The United Nations' Economic Commission for Latin America and the Caribbean, or ECLAC, said it expects economic growth in Latin America and the Caribbean to slow to 0.5% in 2019 from 0.9% last year.
The new forecast for this year is down from a previous estimate of 1.3%, according to Reuters.
"The region is facing an external context of greater uncertainty and growing complexity: less momentum from world economic activity and global trade; greater volatility and financial fragility; questioning of the multilateral system and an increase in geopolitical tensions," Alicia Bárcena, ECLAC's executive secretary, said in a statement.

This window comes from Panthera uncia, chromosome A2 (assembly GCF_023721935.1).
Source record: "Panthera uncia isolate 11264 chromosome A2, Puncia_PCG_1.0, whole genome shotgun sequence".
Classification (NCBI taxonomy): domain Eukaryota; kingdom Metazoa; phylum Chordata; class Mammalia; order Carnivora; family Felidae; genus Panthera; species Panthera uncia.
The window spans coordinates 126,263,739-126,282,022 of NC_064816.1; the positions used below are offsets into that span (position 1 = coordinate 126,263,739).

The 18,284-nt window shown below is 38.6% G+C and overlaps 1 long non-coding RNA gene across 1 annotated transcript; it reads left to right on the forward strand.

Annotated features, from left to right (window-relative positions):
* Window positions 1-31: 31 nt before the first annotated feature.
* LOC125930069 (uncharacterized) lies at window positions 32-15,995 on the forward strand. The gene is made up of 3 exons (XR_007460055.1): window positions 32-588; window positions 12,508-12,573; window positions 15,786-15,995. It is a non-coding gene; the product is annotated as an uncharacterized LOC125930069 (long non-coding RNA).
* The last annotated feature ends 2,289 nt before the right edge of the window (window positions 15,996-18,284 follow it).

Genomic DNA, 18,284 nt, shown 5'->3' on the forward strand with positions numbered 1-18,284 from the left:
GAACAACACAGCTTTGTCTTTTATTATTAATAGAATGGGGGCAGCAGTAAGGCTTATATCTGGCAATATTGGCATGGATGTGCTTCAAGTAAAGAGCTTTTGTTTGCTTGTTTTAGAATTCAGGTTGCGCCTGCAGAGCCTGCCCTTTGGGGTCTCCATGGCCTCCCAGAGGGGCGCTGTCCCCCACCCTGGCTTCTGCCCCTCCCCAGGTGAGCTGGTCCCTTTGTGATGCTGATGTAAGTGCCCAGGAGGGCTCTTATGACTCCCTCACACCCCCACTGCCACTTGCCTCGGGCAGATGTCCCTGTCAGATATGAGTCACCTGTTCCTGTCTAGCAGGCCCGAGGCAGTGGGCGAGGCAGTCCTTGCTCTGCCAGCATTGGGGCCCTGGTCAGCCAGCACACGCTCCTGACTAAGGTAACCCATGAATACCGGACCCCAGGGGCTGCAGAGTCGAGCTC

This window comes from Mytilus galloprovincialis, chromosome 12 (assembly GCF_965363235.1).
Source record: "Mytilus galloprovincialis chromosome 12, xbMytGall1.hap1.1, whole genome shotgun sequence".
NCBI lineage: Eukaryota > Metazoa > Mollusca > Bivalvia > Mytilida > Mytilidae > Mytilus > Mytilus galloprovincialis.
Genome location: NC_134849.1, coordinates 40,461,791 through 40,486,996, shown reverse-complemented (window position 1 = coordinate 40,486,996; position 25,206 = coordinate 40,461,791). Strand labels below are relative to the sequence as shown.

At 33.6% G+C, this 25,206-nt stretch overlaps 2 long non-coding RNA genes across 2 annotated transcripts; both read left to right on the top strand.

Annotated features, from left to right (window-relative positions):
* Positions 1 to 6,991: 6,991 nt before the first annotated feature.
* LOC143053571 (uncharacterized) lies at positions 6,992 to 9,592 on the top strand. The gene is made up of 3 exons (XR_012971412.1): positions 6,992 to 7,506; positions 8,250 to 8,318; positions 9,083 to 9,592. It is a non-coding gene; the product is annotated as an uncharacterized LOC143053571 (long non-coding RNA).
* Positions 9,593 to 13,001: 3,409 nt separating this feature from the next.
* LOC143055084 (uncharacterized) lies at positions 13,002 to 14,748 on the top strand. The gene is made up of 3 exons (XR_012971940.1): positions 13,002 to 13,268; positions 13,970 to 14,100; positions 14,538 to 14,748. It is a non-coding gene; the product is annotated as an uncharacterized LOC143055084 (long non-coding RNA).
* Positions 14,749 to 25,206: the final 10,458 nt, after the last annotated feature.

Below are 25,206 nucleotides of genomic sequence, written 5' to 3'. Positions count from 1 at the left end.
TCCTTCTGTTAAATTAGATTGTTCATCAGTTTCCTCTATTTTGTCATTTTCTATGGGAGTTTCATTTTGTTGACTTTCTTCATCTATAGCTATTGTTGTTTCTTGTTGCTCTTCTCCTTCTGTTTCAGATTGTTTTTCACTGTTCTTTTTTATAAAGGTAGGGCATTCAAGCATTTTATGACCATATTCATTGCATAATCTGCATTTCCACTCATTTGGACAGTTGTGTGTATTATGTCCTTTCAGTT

The expected slowdown in 2019 will be generalized and affect 21 of the 33 countries in Latin America and the Caribbean. On average, South America is expected to grow 0.2%, Central America 2.9% and the Caribbean 2.1%, the organization said.
ECLAC sees the region's two largest economies, Brazil and Mexico, expanding 0.8% and 1.0%, respectively, this year. Argentina, meanwhile, is expected to contract 1.8% and Venezuela is expected to shrink 23.0%.
Mexico's economy narrowly escaped a technical recession in the second quarter as recently published preliminary data showed GDP growing 0.1% in real terms from the first quarter. Mexico's GDP shrank 0.2% in the first three months of 2019.
In its report, the commission urged Latin American and Caribbean countries to advance "toward broader and more homogeneous macro-prudential regulation to encompass not only the formal banking sector but also all financial agents — including the shadow banking system."